Exciting news! My final symptoms are fading away.
According to this Harvard website,
The ideal blood pressure is 120/80; as it rises above that threshold, the risk of heart attacks, strokes, and other health problems steadily rises. At 140/90, doctors generally recommend blood pressure medication.
I have a new cuff at home that I am using to check on my readings once or twice a day. My doctor recently recommended that I cut my medication in half, and monitor the results. She said that if my numbers continue at recent levels, she’s comfortable with me cutting out the medication altogether. So far, my results have been hovering around the “ideal” levels identified in this article.
That is wonderful, yes it is. A dozen years ago I was deathly ill (literally) with an unknown condition that turned out to be celiac sprue. [see my note below the line]
So, for the past 12 years, I’ve eliminated gluten from my diet (I have been a vegetarian for over 52 years), and tried to keep my weight under control and get adequate exercise (lately, mostly hiking). All of that gradually cleared up all of my symptoms and blood levels (low everything from B-12 to cell counts to hemoglobin, etc.), but the blood pressure continued at elevated (though not extreme) levels.
In the past year or so, my blood pressure readings started to come down, and have stayed there. With any luck (and a lot of hiking) I’ll have one less thing to worry about…
Addendum: About 15 years ago, I began to develop strange symptoms of fatigue and other uncharacteristic problems. I discovered my gluten-intolerance only after undergoing every test known to medical science without finding anything wrong. In a way, this was good news, but I was still very sick!
There are several websites (including the one I linked to above) giving a reasonably clear description of celiac sprue, although I do object to it being called a “disease.”
In my opinion (uninformed by any scientific evidence — in other words, I’m just making this up), it is more likely that the inability of the immune system to tolerate gluten is a throwback to a pre-agricultural condition when people (especially in northern climes, where it is most prevalent) had very little in their diets of the grains that contain gluten. As wheat, rye, and barley became more common, many people developed (and passed along to their offspring) the ability to cope with the elevated levels of gluten that came with the new reliance on cultivated grains.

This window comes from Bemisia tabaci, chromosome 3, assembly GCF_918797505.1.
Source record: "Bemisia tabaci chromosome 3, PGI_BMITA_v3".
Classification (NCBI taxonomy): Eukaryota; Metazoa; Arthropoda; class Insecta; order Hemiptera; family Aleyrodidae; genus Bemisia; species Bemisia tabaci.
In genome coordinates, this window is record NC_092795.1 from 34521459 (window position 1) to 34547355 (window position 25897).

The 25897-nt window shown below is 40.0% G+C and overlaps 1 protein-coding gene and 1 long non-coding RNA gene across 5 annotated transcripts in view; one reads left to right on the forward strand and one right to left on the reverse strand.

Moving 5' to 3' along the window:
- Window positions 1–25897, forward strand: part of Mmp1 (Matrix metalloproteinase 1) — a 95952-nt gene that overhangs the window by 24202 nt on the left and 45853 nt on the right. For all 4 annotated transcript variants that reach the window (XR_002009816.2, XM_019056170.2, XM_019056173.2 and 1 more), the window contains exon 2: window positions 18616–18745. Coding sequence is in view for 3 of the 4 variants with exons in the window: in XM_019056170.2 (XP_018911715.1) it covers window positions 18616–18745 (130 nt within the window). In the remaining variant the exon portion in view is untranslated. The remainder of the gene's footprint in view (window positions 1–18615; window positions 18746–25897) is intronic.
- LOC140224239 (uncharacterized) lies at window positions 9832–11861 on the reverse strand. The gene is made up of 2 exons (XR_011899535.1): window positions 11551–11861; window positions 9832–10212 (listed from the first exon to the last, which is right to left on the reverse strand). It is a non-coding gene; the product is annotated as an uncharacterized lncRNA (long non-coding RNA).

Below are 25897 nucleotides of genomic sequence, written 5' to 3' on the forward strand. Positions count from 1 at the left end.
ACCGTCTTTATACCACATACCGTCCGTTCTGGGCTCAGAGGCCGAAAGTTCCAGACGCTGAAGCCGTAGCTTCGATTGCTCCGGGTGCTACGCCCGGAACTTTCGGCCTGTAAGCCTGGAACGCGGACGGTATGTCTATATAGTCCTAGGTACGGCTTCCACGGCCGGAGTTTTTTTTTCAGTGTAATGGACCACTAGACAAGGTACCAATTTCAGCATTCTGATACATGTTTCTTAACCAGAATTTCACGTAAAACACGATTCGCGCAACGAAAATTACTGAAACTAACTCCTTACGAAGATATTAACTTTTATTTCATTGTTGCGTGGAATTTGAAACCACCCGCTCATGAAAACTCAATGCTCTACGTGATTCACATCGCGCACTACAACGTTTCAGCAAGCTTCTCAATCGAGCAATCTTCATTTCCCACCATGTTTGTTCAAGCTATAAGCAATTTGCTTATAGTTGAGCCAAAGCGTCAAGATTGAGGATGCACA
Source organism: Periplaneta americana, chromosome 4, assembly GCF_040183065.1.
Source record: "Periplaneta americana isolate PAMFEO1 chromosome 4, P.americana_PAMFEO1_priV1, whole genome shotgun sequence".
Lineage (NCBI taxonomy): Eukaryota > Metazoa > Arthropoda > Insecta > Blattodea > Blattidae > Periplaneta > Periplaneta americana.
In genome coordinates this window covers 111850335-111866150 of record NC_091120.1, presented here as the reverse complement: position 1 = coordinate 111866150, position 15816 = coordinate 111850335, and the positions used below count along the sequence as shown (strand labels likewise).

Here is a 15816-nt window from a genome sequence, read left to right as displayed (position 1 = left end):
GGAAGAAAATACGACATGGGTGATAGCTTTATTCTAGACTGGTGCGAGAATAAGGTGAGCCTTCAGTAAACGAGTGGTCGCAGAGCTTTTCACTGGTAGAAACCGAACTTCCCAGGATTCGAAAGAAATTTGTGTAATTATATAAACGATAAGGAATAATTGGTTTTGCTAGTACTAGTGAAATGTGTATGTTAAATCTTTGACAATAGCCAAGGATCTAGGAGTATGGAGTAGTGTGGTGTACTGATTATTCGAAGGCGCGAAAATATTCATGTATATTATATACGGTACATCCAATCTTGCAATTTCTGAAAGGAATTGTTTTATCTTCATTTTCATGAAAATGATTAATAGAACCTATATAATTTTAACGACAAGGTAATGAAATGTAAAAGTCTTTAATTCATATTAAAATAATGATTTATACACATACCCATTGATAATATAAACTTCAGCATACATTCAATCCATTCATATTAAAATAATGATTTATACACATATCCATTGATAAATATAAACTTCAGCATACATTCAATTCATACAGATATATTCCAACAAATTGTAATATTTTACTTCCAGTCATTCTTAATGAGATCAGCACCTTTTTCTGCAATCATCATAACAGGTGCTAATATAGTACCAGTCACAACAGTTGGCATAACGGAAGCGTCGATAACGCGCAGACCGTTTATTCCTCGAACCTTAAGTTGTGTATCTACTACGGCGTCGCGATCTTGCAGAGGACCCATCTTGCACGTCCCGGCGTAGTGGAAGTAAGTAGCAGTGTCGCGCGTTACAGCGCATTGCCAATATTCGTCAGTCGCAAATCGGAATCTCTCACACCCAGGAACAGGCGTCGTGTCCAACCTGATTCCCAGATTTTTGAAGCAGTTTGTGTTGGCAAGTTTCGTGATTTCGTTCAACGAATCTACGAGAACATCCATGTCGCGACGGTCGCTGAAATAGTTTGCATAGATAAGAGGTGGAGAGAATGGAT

People who did not develop this tolerance did not produce as many offspring, since they probably died of malnutrition at a relatively early age. Celiac sprue is so called because it is an auto-immune condition in which the immune system attacks and destroys the celia in the small intestine, thus (eventually fatally) compromising the body’s ability to absorb nutrients. That is where I was headed.
But perhaps the adaptation was imperfect, and there are those of us who, later in life, lose the ability to tolerate gluten. People like that could still produce and raise healthy children, but might themselves die prematurely. I won’t bother to link to the articles here, but in the past few years there has been much written speculating that JFK (in particular, but probably many others, famous and not) might have suffered from an undiagnosed case of celiac sprue. In JFK’s case (and he was, like me, of northern European descent), if he did have the condition, it might have contributed to his many ailments, including his back problems. One author went so far as to speculate that he was so ill he might not have lived to see the end of a second term, had he not been assassinated.
The condition has been known to medical science for the past couple of hundred years, but it is only recently that an appreciation has developed as to how widespread is celiac sprue. When I first started my gluten-free diet, only a dozen years ago, it was difficult to eat out and even to find gluten-free products such as pasta. Now, every restaurant seems to have a gluten-free menu and every supermarket has a gluten-free section. Some people go gluten-free because it makes them feel better, but for people like me it is literally a life or death decision.